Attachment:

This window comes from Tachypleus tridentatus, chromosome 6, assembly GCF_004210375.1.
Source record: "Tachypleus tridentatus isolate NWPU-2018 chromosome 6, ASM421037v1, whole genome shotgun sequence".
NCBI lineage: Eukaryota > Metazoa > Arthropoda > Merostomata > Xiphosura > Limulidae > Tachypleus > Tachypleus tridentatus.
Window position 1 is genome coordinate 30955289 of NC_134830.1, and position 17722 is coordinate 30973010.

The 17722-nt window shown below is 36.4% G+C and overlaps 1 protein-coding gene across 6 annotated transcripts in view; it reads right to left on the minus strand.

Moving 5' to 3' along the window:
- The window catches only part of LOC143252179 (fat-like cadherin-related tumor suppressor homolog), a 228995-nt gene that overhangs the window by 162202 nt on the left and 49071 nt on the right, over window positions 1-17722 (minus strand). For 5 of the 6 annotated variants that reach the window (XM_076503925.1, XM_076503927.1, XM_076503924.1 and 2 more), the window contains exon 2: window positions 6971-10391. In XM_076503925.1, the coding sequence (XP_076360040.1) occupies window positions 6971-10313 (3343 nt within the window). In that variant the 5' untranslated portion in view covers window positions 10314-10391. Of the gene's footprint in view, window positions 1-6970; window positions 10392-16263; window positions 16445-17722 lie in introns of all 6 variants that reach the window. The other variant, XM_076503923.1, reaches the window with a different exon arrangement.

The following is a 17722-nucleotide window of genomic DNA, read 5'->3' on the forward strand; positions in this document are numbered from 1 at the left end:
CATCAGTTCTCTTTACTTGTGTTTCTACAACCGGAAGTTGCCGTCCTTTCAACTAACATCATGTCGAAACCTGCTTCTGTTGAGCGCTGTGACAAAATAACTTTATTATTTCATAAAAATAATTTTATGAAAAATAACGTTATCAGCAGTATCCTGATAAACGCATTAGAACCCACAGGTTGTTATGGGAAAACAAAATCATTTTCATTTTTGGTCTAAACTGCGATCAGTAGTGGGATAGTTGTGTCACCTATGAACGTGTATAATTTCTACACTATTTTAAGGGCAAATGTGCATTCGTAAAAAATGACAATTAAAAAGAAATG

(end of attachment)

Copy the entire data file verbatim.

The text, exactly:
This window comes from Tachypleus tridentatus, chromosome 6, assembly GCF_004210375.1.
Source record: "Tachypleus tridentatus isolate NWPU-2018 chromosome 6, ASM421037v1, whole genome shotgun sequence".
NCBI lineage: Eukaryota > Metazoa > Arthropoda > Merostomata > Xiphosura > Limulidae > Tachypleus > Tachypleus tridentatus.
Window position 1 is genome coordinate 30955289 of NC_134830.1, and position 17722 is coordinate 30973010.

The 17722-nt window shown below is 36.4% G+C and overlaps 1 protein-coding gene across 6 annotated transcripts in view; it reads right to left on the minus strand.

Moving 5' to 3' along the window:
- The window catches only part of LOC143252179 (fat-like cadherin-related tumor suppressor homolog), a 228995-nt gene that overhangs the window by 162202 nt on the left and 49071 nt on the right, over window positions 1-17722 (minus strand). For 5 of the 6 annotated variants that reach the window (XM_076503925.1, XM_076503927.1, XM_076503924.1 and 2 more), the window contains exon 2: window positions 6971-10391. In XM_076503925.1, the coding sequence (XP_076360040.1) occupies window positions 6971-10313 (3343 nt within the window). In that variant the 5' untranslated portion in view covers window positions 10314-10391. Of the gene's footprint in view, window positions 1-6970; window positions 10392-16263; window positions 16445-17722 lie in introns of all 6 variants that reach the window. The other variant, XM_076503923.1, reaches the window with a different exon arrangement.

The following is a 17722-nucleotide window of genomic DNA, read 5'->3' on the forward strand; positions in this document are numbered from 1 at the left end:
CATCAGTTCTCTTTACTTGTGTTTCTACAACCGGAAGTTGCCGTCCTTTCAACTAACATCATGTCGAAACCTGCTTCTGTTGAGCGCTGTGACAAAATAACTTTATTATTTCATAAAAATAATTTTATGAAAAATAACGTTATCAGCAGTATCCTGATAAACGCATTAGAACCCACAGGTTGTTATGGGAAAACAAAATCATTTTCATTTTTGGTCTAAACTGCGATCAGTAGTGGGATAGTTGTGTCACCTATGAACGTGTATAATTTCTACACTATTTTAAGGGCAAATGTGCATTCGTAAAAAATGACAATTAAAAAGAAATG